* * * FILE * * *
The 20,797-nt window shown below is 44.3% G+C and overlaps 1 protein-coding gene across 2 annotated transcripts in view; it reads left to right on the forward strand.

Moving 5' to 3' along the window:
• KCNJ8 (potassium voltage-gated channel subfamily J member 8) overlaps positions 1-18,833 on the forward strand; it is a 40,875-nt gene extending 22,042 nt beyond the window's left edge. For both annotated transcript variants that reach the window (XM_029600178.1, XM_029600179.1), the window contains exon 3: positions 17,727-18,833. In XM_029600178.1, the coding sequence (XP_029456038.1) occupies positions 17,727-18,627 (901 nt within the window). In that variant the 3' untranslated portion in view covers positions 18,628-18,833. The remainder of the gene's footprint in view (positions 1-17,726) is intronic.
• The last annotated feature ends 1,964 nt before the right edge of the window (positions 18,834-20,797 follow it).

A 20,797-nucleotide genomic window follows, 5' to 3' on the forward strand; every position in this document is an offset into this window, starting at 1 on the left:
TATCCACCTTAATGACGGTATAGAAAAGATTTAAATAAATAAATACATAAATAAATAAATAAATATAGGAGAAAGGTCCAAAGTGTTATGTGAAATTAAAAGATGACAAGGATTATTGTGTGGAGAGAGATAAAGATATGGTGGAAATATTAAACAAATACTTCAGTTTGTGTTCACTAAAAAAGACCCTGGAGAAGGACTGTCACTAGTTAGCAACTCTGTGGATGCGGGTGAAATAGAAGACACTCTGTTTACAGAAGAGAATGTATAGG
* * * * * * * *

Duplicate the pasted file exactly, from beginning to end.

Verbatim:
The 20,797-nt window shown below is 44.3% G+C and overlaps 1 protein-coding gene across 2 annotated transcripts in view; it reads left to right on the forward strand.

Moving 5' to 3' along the window:
• KCNJ8 (potassium voltage-gated channel subfamily J member 8) overlaps positions 1-18,833 on the forward strand; it is a 40,875-nt gene extending 22,042 nt beyond the window's left edge. For both annotated transcript variants that reach the window (XM_029600178.1, XM_029600179.1), the window contains exon 3: positions 17,727-18,833. In XM_029600178.1, the coding sequence (XP_029456038.1) occupies positions 17,727-18,627 (901 nt within the window). In that variant the 3' untranslated portion in view covers positions 18,628-18,833. The remainder of the gene's footprint in view (positions 1-17,726) is intronic.
• The last annotated feature ends 1,964 nt before the right edge of the window (positions 18,834-20,797 follow it).

A 20,797-nucleotide genomic window follows, 5' to 3' on the forward strand; every position in this document is an offset into this window, starting at 1 on the left:
TATCCACCTTAATGACGGTATAGAAAAGATTTAAATAAATAAATACATAAATAAATAAATAAATATAGGAGAAAGGTCCAAAGTGTTATGTGAAATTAAAAGATGACAAGGATTATTGTGTGGAGAGAGATAAAGATATGGTGGAAATATTAAACAAATACTTCAGTTTGTGTTCACTAAAAAAGACCCTGGAGAAGGACTGTCACTAGTTAGCAACTCTGTGGATGCGGGTGAAATAGAAGACACTCTGTTTACAGAAGAGAATGTATAGG